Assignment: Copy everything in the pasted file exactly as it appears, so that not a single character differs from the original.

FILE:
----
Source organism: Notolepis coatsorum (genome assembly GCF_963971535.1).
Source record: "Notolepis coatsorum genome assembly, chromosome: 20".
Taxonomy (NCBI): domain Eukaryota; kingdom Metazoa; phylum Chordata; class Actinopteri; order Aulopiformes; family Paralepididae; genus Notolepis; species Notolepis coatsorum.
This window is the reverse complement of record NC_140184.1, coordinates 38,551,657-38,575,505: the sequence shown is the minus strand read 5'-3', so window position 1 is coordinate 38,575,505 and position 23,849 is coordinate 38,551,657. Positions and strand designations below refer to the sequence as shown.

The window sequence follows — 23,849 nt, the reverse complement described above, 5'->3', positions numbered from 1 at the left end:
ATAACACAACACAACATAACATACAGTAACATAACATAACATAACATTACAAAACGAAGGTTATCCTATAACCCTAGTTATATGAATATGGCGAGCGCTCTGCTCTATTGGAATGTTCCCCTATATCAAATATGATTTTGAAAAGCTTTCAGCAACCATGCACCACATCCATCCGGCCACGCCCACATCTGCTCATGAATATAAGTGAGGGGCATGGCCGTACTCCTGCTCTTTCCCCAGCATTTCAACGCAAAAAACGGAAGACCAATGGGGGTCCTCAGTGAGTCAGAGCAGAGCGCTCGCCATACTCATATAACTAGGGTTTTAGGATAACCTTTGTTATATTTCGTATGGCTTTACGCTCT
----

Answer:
Source organism: Notolepis coatsorum (genome assembly GCF_963971535.1).
Source record: "Notolepis coatsorum genome assembly, chromosome: 20".
Taxonomy (NCBI): domain Eukaryota; kingdom Metazoa; phylum Chordata; class Actinopteri; order Aulopiformes; family Paralepididae; genus Notolepis; species Notolepis coatsorum.
This window is the reverse complement of record NC_140184.1, coordinates 38,551,657-38,575,505: the sequence shown is the minus strand read 5'-3', so window position 1 is coordinate 38,575,505 and position 23,849 is coordinate 38,551,657. Positions and strand designations below refer to the sequence as shown.

The window sequence follows — 23,849 nt, the reverse complement described above, 5'->3', positions numbered from 1 at the left end:
ATAACACAACACAACATAACATACAGTAACATAACATAACATAACATTACAAAACGAAGGTTATCCTATAACCCTAGTTATATGAATATGGCGAGCGCTCTGCTCTATTGGAATGTTCCCCTATATCAAATATGATTTTGAAAAGCTTTCAGCAACCATGCACCACATCCATCCGGCCACGCCCACATCTGCTCATGAATATAAGTGAGGGGCATGGCCGTACTCCTGCTCTTTCCCCAGCATTTCAACGCAAAAAACGGAAGACCAATGGGGGTCCTCAGTGAGTCAGAGCAGAGCGCTCGCCATACTCATATAACTAGGGTTTTAGGATAACCTTTGTTATATTTCGTATGGCTTTACGCTCT